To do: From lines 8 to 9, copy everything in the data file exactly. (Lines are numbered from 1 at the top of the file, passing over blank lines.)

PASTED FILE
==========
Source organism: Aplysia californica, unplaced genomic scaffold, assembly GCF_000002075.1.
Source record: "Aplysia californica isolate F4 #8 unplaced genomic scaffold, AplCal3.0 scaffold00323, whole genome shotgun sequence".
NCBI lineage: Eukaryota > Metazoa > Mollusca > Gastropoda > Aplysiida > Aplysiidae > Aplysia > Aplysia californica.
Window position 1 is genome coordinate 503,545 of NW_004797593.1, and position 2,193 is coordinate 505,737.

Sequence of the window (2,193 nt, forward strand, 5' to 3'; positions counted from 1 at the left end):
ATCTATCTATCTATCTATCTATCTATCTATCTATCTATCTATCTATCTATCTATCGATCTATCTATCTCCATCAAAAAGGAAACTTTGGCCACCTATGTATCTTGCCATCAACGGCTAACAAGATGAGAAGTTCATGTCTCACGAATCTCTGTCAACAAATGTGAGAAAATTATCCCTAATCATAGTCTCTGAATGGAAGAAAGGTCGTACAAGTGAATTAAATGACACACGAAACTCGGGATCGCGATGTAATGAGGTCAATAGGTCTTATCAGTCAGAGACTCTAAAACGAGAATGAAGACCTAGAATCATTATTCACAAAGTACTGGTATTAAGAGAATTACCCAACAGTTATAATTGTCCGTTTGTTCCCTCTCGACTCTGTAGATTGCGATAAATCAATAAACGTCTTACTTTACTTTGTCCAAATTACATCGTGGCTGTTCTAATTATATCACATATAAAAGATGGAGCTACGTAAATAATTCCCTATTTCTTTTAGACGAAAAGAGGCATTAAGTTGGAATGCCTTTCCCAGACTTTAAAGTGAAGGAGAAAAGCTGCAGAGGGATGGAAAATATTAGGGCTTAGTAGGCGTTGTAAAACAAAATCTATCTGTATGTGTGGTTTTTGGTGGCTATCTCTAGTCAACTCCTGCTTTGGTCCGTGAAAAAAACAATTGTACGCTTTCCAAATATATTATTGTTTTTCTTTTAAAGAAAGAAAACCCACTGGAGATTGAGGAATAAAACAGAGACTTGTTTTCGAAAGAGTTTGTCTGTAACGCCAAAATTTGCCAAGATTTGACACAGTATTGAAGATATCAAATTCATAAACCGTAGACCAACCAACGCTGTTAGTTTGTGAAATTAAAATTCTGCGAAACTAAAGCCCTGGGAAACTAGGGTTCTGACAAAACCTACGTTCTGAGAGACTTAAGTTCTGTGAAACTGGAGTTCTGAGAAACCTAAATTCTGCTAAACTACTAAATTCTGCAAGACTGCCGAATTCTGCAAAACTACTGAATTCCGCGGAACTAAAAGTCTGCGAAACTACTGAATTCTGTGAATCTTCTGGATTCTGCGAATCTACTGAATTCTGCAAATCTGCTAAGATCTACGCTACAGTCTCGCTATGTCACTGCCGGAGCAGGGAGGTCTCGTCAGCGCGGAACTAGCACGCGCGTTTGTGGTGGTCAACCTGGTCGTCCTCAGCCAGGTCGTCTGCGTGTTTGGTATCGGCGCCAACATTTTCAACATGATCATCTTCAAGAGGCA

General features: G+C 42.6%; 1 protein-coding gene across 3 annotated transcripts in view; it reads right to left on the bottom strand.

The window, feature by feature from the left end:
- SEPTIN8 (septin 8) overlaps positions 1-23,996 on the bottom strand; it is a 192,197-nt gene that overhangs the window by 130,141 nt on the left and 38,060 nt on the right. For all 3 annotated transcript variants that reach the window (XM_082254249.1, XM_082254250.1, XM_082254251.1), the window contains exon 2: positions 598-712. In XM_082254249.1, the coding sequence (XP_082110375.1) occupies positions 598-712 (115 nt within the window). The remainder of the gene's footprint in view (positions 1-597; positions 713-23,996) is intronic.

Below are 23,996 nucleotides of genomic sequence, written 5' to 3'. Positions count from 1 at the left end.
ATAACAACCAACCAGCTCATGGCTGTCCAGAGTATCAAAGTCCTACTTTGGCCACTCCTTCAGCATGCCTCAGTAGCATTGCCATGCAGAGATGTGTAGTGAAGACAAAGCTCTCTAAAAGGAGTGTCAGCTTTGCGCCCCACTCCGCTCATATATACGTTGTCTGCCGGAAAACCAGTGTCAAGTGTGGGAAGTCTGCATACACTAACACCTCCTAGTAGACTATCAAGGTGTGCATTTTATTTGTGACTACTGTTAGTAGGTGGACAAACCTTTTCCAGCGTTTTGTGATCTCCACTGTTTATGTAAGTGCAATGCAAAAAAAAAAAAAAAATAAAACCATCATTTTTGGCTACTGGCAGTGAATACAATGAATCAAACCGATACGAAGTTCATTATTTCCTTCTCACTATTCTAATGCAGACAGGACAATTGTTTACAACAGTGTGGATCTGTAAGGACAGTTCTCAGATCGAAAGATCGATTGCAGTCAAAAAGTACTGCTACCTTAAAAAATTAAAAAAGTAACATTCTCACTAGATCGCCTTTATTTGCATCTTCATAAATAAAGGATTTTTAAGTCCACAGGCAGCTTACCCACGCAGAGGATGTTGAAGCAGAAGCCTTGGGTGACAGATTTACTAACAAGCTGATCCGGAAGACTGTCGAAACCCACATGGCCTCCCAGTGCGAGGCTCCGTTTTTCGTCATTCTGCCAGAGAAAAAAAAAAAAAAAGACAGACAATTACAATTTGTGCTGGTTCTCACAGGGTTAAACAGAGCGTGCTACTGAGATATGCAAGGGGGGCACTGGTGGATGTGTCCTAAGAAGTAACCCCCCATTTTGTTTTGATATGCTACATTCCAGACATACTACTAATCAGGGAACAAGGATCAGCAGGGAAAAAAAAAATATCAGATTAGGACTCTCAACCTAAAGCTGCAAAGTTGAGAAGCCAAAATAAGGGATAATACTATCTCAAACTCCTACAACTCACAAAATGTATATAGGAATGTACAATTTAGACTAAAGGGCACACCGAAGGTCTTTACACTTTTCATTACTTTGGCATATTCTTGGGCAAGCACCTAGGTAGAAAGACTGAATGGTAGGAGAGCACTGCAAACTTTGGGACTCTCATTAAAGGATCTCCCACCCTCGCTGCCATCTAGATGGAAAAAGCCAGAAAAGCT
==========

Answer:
The window, feature by feature from the left end:
- SEPTIN8 (septin 8) overlaps positions 1-23,996 on the bottom strand; it is a 192,197-nt gene that overhangs the window by 130,141 nt on the left and 38,060 nt on the right. For all 3 annotated transcript variants that reach the window (XM_082254249.1, XM_082254250.1, XM_082254251.1), the window contains exon 2: positions 598-712. In XM_082254249.1, the coding sequence (XP_082110375.1) occupies positions 598-712 (115 nt within the window). The remainder of the gene's footprint in view (positions 1-597; positions 713-23,996) is intronic.